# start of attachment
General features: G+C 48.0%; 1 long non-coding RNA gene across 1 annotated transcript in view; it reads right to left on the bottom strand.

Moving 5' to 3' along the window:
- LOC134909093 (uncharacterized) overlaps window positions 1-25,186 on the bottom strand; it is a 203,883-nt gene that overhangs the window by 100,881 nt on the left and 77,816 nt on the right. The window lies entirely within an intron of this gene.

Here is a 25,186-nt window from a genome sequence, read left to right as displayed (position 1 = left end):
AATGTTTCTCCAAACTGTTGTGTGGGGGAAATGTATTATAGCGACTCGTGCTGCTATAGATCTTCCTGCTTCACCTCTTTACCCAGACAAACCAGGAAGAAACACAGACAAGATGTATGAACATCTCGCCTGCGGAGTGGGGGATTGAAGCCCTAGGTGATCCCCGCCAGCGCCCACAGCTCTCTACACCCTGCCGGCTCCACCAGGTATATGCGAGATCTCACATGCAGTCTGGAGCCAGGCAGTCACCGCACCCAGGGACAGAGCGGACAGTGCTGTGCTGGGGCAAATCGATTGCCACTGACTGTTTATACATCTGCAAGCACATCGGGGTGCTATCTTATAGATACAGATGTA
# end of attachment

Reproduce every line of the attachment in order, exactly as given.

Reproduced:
General features: G+C 48.0%; 1 long non-coding RNA gene across 1 annotated transcript in view; it reads right to left on the bottom strand.

Moving 5' to 3' along the window:
- LOC134909093 (uncharacterized) overlaps window positions 1-25,186 on the bottom strand; it is a 203,883-nt gene that overhangs the window by 100,881 nt on the left and 77,816 nt on the right. The window lies entirely within an intron of this gene.

Here is a 25,186-nt window from a genome sequence, read left to right as displayed (position 1 = left end):
AATGTTTCTCCAAACTGTTGTGTGGGGGAAATGTATTATAGCGACTCGTGCTGCTATAGATCTTCCTGCTTCACCTCTTTACCCAGACAAACCAGGAAGAAACACAGACAAGATGTATGAACATCTCGCCTGCGGAGTGGGGGATTGAAGCCCTAGGTGATCCCCGCCAGCGCCCACAGCTCTCTACACCCTGCCGGCTCCACCAGGTATATGCGAGATCTCACATGCAGTCTGGAGCCAGGCAGTCACCGCACCCAGGGACAGAGCGGACAGTGCTGTGCTGGGGCAAATCGATTGCCACTGACTGTTTATACATCTGCAAGCACATCGGGGTGCTATCTTATAGATACAGATGTA